Twisted - Hannah Jayne

One

TEN YEARS AGO

The two men leering down at seven-year-old Beth Anne Reimer were huge. If anyone had asked her, she would have said they were at least seven feet tall, but no one was asking her anything. The men were simply shifting by her, giving her a wide berth while looking down with sad eyes and clicking their tongues or saying stupid, meaningless things like, “It’s a damn shame.”

The man on the left had a huge mustache that seemed to ooze from his nose. It was so black it was almost blue and dotted with crumbs of something fine. Bread or doughnuts, Beth Anne thought as he leaned closer, his hot breath sweet. He moved his big, meat-hook hands closer to her throat, and an electric shot of terror pulsed through her. She stepped backward, stumbling over her own feet, and didn’t let out a breath until she felt her narrow shoulder blades grind into the garage door behind her.

“This belonged to Melanie Harris,” the mustached guy said, tugging on the thick, gold ring that Beth Anne wore on a chain around her neck. She looked down at his fingers touching the ring, her ring, rubbing callously over the bright-blue stone that Beth Anne meticulously polished with her own small fingertips whenever she got scared or anxious.

“My dad gave it to me.” Her voice was a small, pitiful squeak, and she wasn’t sure if the mustached man didn’t hear her or didn’t care. He tugged on Beth Anne’s chain until it burned against her skin and the lobster clasp was between his fingers. He unclasped her necklace and slid it off before she could find her voice again to stop him.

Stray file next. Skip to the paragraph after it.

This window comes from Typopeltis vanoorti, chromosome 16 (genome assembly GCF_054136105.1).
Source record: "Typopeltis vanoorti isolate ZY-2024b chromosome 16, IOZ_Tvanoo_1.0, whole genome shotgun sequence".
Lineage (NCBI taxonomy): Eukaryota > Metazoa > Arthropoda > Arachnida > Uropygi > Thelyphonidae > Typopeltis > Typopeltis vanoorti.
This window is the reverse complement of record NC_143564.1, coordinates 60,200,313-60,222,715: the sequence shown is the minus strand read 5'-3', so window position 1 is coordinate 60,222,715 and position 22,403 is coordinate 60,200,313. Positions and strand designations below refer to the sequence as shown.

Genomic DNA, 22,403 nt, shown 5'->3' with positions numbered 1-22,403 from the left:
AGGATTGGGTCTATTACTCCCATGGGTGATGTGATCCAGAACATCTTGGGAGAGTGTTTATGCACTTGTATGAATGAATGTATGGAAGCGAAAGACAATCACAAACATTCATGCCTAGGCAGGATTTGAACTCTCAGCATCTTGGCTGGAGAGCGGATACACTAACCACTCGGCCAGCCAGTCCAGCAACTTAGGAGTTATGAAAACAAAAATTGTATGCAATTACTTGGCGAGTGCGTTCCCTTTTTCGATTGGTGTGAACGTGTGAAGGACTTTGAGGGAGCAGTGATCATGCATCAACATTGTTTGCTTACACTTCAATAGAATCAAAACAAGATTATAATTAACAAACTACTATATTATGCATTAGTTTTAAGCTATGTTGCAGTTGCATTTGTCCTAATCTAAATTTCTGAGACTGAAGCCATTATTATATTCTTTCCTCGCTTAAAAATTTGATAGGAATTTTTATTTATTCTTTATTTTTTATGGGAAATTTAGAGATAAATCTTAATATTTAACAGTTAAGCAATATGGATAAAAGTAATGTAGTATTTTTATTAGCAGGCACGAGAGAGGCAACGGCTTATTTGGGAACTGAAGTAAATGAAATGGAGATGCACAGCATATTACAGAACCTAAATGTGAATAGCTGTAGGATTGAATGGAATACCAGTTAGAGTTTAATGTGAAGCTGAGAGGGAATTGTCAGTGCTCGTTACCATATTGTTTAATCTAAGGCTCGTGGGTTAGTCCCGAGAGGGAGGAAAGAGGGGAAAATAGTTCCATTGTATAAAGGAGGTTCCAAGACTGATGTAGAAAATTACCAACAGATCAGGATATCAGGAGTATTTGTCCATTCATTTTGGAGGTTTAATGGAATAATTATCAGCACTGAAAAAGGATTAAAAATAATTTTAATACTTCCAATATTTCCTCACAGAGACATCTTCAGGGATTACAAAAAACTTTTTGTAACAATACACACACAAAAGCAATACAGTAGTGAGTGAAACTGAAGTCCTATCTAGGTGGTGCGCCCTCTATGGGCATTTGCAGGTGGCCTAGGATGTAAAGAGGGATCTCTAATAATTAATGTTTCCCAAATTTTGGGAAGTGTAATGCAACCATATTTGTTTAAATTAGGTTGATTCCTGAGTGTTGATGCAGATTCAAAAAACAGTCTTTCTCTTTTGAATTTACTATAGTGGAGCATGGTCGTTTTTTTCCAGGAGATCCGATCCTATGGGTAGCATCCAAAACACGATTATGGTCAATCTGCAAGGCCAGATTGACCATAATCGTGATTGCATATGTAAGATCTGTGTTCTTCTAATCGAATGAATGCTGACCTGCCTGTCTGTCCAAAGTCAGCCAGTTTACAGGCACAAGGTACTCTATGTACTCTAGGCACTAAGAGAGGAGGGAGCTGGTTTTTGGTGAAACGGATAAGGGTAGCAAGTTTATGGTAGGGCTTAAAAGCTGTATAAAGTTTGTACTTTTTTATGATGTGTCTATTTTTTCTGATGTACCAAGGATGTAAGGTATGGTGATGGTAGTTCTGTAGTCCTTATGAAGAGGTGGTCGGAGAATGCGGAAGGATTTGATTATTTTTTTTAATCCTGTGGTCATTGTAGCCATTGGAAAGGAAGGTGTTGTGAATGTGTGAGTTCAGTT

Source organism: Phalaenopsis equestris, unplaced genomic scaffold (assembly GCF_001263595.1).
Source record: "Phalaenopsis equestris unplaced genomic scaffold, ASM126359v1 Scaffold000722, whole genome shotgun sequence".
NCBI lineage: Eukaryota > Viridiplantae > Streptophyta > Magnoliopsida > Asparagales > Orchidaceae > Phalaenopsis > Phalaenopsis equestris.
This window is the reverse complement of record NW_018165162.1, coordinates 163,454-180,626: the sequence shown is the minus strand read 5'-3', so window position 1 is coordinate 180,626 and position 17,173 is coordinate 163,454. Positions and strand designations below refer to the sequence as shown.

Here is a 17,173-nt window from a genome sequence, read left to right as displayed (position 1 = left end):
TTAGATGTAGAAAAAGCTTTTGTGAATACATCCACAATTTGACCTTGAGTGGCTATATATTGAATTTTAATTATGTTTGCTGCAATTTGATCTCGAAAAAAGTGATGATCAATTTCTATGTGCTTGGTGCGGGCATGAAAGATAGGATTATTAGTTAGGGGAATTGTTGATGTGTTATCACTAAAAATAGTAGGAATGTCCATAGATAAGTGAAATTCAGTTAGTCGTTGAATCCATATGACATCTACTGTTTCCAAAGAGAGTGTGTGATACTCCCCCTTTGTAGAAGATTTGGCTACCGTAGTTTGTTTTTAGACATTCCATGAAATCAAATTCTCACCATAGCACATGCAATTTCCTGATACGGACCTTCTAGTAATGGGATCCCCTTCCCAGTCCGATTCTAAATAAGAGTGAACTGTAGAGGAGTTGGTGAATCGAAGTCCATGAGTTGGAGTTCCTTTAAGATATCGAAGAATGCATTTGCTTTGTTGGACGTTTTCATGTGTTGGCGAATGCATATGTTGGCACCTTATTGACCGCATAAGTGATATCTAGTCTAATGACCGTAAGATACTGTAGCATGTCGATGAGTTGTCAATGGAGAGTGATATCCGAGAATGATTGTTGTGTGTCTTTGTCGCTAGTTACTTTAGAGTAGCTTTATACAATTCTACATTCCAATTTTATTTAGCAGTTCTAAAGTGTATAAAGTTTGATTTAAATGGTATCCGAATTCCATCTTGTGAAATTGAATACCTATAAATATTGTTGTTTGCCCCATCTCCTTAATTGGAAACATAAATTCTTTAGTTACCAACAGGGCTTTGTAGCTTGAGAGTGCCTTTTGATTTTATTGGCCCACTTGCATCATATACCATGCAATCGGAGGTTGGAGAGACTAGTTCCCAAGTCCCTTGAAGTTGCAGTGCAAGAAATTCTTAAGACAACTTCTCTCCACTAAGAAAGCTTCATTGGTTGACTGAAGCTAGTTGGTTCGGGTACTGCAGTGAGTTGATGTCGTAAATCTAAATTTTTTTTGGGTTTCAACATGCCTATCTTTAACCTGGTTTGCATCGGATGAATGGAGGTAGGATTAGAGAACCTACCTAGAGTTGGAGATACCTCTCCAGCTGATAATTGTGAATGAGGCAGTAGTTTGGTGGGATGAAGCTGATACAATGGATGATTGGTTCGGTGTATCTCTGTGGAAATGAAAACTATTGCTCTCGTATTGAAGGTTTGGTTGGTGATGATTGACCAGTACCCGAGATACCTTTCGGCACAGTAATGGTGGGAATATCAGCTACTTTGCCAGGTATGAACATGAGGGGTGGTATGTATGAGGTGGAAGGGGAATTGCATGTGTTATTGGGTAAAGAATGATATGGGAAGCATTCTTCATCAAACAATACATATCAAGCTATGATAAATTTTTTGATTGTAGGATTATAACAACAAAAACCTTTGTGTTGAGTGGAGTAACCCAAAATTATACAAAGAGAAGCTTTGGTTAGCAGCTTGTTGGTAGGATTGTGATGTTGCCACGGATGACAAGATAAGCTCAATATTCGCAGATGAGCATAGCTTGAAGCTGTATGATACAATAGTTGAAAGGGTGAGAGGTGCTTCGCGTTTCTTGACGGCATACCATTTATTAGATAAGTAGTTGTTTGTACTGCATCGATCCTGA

The mustached man held the chain and the ring up to his partner—a clean-cut guy with not even the slightest hint of facial hair and ears that stuck out of his head like satellites. The clean-cut guy held up a plastic Ziploc, and Beth Anne watched her necklace drop inside, coiling like a snake at the bottom of the bag.

“Evidence,” the mustached man said.

Neither man said anything to Beth Anne as they zipped the bag, the ring’s stone catching the light with a glorious zing of blue before they both turned away and left her standing on the driveway, the cement scratchy on her bare feet as they slammed her father in the back of the squad car.

• • •

PRESENT DAY

“Miss?”

Bex Andrews surged forward, eyes pulled open wider than she ever thought they could be, heart hammering like a fire bell.

“I’m so sorry,” the soothing voice continued. “I didn’t mean to startle you. We’re going to be landing in a few minutes, and I need you to put your tray table up.”

“Oh.” Bex looked at her hands, her knuckles white as she gripped the tray table in front of her, then back to the flight attendant. She felt the familiar heat of embarrassment singe across her cheeks. “Sure. I’m sorry.”

The flight attendant straightened. “Thank you.” Her smile was as bright as a Crest commercial and her hair swirled behind her as she continued up the aisle, reminding the other passengers that they were landing soon.

Bex’s heart didn’t stop its relentless thump.

“Excuse me,” she said, leaning forward in her seat.

The flight attendant turned. “Mmm-hmm?”

“Do I have time to use the restroom?”

“Quickly.”

Bex made her way down the narrow aisle, wobbling with the rocking of the plane. She glanced away as people looked up at her, letting out her breath only when she escaped into the tiny lavatory and slid the little lever to Occupied. Under the glaring, yellow light, Beth Anne Reimer hardly